Pyramid Training

Pyramid training is the exact opposite of breakdown training. Instead of waiting to muscle failure to lower the weight, weight is actually added to the exercise throughout the set! For example, let’s say someone is doing the Lat- Pull-down exercise. They start lifting at a relatively light weight. After about five or six reps, the weight is then increased by about 20%. After a few more reps, the weight is increased again. They’re really sweating by this point! This pattern continues until the person reaches muscle failure. It usually doesn’t take more than three weight increases before the person maxes out. This technique throws an added challenge at the body thereby stimulating new muscle fibers to be activated and adding strength and size to the muscle. The one challenge that both pyramid training and drop sets provide is that they both require the assistance of a trainer or a workout partner.

Forced Negatives

This is one technique that I would suggest only be done under the close supervision of a skilled personal trainer. People who are not experienced with this technique should not even try it, because injury can easily occur. It involves the trainer adding more resistance by using his or her own body during the negative phase of an exercise. For example, let’s use the Seated Bench Press. Let’s say the client has performed ten good reps and is starting to fatigue. The trainer then starts giving the client more resistance on the return (negative) phase of the exercise while the client is resisting that extra weight at the same time with about 30% of his effort. Please keep in mind that the trainer is not using all his strength to provide the extra resistance. In fact he barely has to work at all because the client was already starting to fatigue. Again, as the client returns the weight back toward his chest, the trainer is giving him extra manual resistance at the same time which the client is resisting. It’s a great technique, and when done properly, can have great benefits!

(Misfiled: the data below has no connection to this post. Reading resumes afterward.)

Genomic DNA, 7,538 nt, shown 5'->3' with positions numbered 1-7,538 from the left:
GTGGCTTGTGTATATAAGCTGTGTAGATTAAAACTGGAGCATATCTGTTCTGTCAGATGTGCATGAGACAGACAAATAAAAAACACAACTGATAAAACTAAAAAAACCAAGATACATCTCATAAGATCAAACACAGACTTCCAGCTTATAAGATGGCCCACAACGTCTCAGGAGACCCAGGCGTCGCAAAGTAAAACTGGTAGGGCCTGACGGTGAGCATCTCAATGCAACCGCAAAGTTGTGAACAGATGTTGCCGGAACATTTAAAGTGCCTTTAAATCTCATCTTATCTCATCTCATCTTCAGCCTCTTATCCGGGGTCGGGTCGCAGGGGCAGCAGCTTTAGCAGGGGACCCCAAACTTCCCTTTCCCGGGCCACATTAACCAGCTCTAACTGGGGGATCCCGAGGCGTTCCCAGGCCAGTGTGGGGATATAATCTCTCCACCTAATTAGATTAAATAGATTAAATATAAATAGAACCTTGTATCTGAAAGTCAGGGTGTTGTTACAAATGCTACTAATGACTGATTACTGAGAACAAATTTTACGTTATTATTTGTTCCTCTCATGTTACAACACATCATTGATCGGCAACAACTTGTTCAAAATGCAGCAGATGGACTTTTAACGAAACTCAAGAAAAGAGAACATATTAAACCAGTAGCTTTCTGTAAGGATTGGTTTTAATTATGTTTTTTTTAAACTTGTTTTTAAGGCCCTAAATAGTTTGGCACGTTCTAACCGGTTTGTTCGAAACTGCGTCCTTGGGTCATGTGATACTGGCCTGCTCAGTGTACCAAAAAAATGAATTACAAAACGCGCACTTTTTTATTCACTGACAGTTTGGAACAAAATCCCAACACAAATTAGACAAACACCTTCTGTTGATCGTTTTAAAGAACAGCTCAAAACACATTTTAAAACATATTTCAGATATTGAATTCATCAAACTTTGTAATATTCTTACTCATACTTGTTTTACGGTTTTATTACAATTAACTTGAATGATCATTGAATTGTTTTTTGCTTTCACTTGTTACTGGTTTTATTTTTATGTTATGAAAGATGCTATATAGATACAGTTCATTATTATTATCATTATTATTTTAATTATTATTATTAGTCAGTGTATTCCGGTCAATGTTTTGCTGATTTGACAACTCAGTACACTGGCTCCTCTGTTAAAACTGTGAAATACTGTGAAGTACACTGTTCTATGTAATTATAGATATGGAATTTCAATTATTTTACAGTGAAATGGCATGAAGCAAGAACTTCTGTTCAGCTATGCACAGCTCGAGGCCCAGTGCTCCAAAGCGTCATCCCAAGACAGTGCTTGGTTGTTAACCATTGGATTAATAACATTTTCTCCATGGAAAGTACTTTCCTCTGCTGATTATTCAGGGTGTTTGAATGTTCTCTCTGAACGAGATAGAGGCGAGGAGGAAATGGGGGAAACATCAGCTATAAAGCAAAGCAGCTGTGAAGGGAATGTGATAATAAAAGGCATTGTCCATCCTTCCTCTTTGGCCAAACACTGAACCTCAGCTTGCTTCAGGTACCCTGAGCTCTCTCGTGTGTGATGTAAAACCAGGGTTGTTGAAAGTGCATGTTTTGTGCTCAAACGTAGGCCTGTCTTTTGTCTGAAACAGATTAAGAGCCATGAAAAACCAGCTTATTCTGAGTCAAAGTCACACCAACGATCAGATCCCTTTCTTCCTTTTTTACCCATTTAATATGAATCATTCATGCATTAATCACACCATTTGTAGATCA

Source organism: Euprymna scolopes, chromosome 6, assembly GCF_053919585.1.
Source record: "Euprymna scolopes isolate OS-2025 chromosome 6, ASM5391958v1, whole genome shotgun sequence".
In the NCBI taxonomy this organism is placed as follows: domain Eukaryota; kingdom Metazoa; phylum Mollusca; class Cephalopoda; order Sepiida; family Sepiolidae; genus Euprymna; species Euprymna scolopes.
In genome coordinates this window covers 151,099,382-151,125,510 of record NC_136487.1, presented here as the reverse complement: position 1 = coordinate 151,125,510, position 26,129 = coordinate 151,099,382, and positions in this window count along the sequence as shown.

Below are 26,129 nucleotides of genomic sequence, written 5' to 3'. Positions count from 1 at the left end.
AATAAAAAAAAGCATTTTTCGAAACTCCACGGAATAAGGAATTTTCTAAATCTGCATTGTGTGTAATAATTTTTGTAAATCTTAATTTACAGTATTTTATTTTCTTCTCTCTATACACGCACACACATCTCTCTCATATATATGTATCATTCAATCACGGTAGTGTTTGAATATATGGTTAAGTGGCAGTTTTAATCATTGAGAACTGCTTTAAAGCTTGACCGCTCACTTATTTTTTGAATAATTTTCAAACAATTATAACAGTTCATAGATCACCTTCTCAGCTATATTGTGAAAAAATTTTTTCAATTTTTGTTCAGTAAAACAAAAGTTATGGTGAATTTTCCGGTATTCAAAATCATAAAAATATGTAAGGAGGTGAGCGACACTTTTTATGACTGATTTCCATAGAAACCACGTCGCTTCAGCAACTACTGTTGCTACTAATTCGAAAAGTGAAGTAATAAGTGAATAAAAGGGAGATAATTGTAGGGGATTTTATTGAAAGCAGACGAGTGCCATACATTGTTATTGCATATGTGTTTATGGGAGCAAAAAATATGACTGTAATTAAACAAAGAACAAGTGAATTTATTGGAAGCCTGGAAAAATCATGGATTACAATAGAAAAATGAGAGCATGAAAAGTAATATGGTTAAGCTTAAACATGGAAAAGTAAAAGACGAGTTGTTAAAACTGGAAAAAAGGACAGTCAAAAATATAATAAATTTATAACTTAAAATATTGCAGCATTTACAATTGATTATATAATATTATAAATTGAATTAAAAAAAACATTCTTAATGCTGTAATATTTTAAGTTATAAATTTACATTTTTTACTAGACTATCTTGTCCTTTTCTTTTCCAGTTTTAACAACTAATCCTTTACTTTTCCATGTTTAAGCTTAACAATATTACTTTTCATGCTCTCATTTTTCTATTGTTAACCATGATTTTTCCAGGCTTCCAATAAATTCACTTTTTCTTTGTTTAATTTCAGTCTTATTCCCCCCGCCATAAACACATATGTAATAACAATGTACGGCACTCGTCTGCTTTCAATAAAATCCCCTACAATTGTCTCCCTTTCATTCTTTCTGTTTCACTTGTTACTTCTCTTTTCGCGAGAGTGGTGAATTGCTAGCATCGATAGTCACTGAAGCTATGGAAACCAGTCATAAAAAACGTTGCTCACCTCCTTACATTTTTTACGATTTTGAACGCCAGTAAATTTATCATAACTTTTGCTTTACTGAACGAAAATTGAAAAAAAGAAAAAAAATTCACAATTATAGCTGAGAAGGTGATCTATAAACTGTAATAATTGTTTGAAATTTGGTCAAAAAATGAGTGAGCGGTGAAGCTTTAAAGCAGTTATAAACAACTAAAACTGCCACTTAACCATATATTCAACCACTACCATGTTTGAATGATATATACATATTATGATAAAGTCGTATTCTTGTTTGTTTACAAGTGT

Assisted Reps

Again, this technique requires the assistance of a trainer or workout partner. This time, as the client starts to reach muscle failure on a particular exercise, the trainer steps in and helps him complete a few more reps. For example, let’s say the client is on the Leg Press machine. He manages to do about 12 reps before he really starts to fatigue. He’s just about at muscle failure when the trainer or workout partner steps in and helps him achieve about three more reps. This simple act of kindness can allow the client to “shock” his muscles into achieving added strength gains and muscle hypertrophy.

Again, the one thing that I cannot enforce enough is that these techniques should not be performed on a continual basis. They are advanced techniques only to be used once in a while to stimulate new muscle fibers and to boost someone’s current workout program. Too much of any of these techniques can lead to overtraining and/or injury. Just be careful. Give them a try but be cautious. They just might be able to help you improve your physique this summer. I’ll be watching!


By Michael Elder. Created on Aug. 7, 2020. Updated Oct. 26, 2020. From Health & Fitness.

About the Author

Michael Elder is a former competitive gymnast and has been working in the fitness industry since 1998. He is certified as a personal trainer through the American Council on Exercise (ACE). He can be contacted by email, through his Facebook business page, or through his website, all listed below. He is currently available for one on one training sessions.